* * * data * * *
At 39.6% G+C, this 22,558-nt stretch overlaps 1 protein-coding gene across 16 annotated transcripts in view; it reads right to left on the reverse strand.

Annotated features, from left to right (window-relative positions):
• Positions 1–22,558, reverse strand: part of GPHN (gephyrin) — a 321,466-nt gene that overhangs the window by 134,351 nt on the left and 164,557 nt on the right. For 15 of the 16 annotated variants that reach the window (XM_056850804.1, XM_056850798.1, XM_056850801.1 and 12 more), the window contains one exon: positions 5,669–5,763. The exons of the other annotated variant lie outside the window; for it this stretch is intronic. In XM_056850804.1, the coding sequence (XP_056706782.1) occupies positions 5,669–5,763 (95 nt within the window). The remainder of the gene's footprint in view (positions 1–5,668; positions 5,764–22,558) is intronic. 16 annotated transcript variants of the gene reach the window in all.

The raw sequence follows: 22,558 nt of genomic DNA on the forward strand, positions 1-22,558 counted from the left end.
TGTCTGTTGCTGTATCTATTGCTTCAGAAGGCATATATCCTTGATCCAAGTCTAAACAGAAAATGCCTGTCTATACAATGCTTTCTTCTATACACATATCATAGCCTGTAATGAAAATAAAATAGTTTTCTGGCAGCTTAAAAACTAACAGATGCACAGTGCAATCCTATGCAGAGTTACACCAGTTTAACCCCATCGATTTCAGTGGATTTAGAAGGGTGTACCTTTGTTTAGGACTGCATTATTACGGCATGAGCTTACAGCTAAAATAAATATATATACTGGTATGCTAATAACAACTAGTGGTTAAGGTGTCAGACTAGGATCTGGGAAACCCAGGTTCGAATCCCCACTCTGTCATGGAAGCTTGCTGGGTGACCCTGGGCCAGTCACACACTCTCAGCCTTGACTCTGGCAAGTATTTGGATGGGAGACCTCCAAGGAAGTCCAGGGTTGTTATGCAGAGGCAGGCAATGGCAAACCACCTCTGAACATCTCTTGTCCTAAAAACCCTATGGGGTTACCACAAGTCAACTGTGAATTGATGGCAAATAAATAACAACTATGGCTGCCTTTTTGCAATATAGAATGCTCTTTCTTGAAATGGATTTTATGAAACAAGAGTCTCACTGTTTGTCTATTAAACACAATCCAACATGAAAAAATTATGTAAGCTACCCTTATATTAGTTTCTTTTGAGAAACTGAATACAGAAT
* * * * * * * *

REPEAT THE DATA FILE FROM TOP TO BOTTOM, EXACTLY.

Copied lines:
At 39.6% G+C, this 22,558-nt stretch overlaps 1 protein-coding gene across 16 annotated transcripts in view; it reads right to left on the reverse strand.

Annotated features, from left to right (window-relative positions):
• Positions 1–22,558, reverse strand: part of GPHN (gephyrin) — a 321,466-nt gene that overhangs the window by 134,351 nt on the left and 164,557 nt on the right. For 15 of the 16 annotated variants that reach the window (XM_056850804.1, XM_056850798.1, XM_056850801.1 and 12 more), the window contains one exon: positions 5,669–5,763. The exons of the other annotated variant lie outside the window; for it this stretch is intronic. In XM_056850804.1, the coding sequence (XP_056706782.1) occupies positions 5,669–5,763 (95 nt within the window). The remainder of the gene's footprint in view (positions 1–5,668; positions 5,764–22,558) is intronic. 16 annotated transcript variants of the gene reach the window in all.

The raw sequence follows: 22,558 nt of genomic DNA on the forward strand, positions 1-22,558 counted from the left end.
TGTCTGTTGCTGTATCTATTGCTTCAGAAGGCATATATCCTTGATCCAAGTCTAAACAGAAAATGCCTGTCTATACAATGCTTTCTTCTATACACATATCATAGCCTGTAATGAAAATAAAATAGTTTTCTGGCAGCTTAAAAACTAACAGATGCACAGTGCAATCCTATGCAGAGTTACACCAGTTTAACCCCATCGATTTCAGTGGATTTAGAAGGGTGTACCTTTGTTTAGGACTGCATTATTACGGCATGAGCTTACAGCTAAAATAAATATATATACTGGTATGCTAATAACAACTAGTGGTTAAGGTGTCAGACTAGGATCTGGGAAACCCAGGTTCGAATCCCCACTCTGTCATGGAAGCTTGCTGGGTGACCCTGGGCCAGTCACACACTCTCAGCCTTGACTCTGGCAAGTATTTGGATGGGAGACCTCCAAGGAAGTCCAGGGTTGTTATGCAGAGGCAGGCAATGGCAAACCACCTCTGAACATCTCTTGTCCTAAAAACCCTATGGGGTTACCACAAGTCAACTGTGAATTGATGGCAAATAAATAACAACTATGGCTGCCTTTTTGCAATATAGAATGCTCTTTCTTGAAATGGATTTTATGAAACAAGAGTCTCACTGTTTGTCTATTAAACACAATCCAACATGAAAAAATTATGTAAGCTACCCTTATATTAGTTTCTTTTGAGAAACTGAATACAGAAT